Moncton's Avenir Centre stands as memorial to architect who died of ALS
Former colleague says Raven Spanier left his mark all over the urban landscape of 'Monctonia'
Moncton's new downtown events centre may be named for a local company that runs hearing-loss clinics, but for some people it will always be a memorial to a man who helped design it and many other distinctive parts of the Greater Moncton urban landscape.
Raven Spanier was lead architect on the Avenir Centre, the newly named downtown arena.
He worked for Stantec and died from the effects of ALS in July 2017.
"It's hard not to drive by and not to think of him," his former colleague and business partner Ian MacLaughlan told CBC's Jonna Brewer on Information Morning Moncton.
MacLaughlan wrote a tribute to Spanier, which is published on the engineering firm's website.
"It's funny how a piece of architecture can embody a person, how it can symbolize a personality like that," MacLaughlan wrote.
He described Spanier as a "brilliant architect" with "uncompromising passion" and a "go big or go home" attitude.
Even when Spanier could no longer attend work or speak, MacLaughlan said, he was still Skyping and texting into project meetings to have his say.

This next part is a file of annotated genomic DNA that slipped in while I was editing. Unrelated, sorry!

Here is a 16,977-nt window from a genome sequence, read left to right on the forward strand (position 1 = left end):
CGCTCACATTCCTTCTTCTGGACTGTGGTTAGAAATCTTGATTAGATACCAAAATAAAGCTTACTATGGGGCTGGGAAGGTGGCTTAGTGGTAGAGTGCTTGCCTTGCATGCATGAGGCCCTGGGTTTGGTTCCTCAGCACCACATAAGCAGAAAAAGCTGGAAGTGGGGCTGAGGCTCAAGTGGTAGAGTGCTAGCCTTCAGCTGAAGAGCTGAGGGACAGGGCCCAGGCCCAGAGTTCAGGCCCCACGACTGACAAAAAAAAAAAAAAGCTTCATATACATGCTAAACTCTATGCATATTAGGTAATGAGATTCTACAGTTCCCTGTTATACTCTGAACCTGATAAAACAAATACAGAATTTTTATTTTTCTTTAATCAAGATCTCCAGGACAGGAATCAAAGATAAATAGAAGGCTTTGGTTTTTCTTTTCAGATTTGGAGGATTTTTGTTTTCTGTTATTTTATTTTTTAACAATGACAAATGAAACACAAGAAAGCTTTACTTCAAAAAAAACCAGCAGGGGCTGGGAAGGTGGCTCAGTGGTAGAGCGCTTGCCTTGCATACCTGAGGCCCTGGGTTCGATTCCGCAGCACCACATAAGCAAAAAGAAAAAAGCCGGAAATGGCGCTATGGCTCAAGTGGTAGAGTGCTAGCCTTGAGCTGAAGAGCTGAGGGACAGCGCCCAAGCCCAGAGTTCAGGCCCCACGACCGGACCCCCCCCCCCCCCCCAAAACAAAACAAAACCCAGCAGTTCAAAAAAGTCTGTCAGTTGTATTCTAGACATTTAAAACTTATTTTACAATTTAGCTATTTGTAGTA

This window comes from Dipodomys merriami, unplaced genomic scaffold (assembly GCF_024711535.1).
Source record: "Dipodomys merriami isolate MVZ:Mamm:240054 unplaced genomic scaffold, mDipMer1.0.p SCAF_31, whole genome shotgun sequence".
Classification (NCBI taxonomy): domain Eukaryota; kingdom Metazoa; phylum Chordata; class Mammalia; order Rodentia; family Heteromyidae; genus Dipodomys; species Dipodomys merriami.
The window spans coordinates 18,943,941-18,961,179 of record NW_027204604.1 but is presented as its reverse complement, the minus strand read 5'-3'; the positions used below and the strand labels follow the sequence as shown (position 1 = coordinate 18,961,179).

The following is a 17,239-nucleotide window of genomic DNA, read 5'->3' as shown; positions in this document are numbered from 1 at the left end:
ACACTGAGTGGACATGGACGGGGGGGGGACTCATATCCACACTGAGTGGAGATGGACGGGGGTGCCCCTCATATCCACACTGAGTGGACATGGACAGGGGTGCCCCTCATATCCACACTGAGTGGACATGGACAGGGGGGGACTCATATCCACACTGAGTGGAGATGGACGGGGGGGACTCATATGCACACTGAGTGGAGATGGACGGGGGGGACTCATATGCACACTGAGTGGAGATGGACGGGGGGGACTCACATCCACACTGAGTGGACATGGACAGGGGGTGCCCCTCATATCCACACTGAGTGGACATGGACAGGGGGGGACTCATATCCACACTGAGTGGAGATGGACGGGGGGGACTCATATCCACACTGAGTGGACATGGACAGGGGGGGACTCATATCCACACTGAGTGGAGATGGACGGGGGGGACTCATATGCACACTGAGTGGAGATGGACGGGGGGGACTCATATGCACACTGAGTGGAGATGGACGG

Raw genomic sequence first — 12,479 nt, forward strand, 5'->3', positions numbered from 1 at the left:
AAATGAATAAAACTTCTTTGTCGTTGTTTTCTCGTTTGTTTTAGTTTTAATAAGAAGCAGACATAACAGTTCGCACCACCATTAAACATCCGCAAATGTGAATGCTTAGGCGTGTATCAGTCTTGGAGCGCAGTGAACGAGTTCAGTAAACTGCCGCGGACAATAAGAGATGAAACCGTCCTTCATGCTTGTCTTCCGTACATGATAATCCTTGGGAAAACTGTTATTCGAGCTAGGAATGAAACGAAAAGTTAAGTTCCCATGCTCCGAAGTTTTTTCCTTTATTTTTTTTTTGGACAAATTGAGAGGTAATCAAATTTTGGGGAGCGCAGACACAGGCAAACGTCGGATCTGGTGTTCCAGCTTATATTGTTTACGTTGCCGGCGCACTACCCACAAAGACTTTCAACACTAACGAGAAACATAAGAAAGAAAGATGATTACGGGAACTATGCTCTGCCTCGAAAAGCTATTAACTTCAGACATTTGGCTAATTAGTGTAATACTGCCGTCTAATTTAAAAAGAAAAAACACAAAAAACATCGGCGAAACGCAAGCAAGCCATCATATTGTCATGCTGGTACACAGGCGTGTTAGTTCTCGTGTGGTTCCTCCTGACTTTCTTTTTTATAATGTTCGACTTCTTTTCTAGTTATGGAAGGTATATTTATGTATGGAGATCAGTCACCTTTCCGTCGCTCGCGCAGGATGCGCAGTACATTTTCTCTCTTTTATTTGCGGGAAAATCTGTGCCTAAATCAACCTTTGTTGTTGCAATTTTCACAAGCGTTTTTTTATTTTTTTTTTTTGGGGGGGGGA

"He was still involved right through to the end," he told CBC.
Many of Spanier's ideas are part of the finished structure, MacLaughlan said.
That includes the plaza next to the building, which is hosting free entertainment from 11 a.m. to 8 p.m. Saturday and noon to 5 p.m. Sunday, as part of official opening celebrations.
Spanier hoped people would use the outdoor space, which includes a bandstand, skating rink, park, and gazebo, even when special events aren't taking place.
"If you gather a bunch of friends for a basketball game in the plaza, or bring your kids to the ice rink in the wintertime, you'll be honouring him," wrote MacLaughlan.
The building's exterior LED lighting scheme evolved from Spanier's idea for red, green and blue panels, representing the city's logo.
"Raven envisioned a flashy, colorful interpretation of downtown," MacLaughlan wrote.
MacLaughlan said Spanier left his mark elsewhere in the city as well.
He worked on Resurgo Place, the Codiac Transpo building, the ambulatory care department at the Moncton Hospital, and the Moncton and Dieppe city halls.
Spanier had a vision of Moncton as an architecturally forward-thinking city with a revitalized sense of community, said MacLaughlan
"He called it Monctonia."
MacLaughlan said he's sure Spanier would be thrilled with how the Avenir Centre turned out.
"I mean, it's a gorgeous building," he said.
The Avenir Centre officially opens Saturday, with a ribbon-cutting ceremony scheduled for 10 a.m.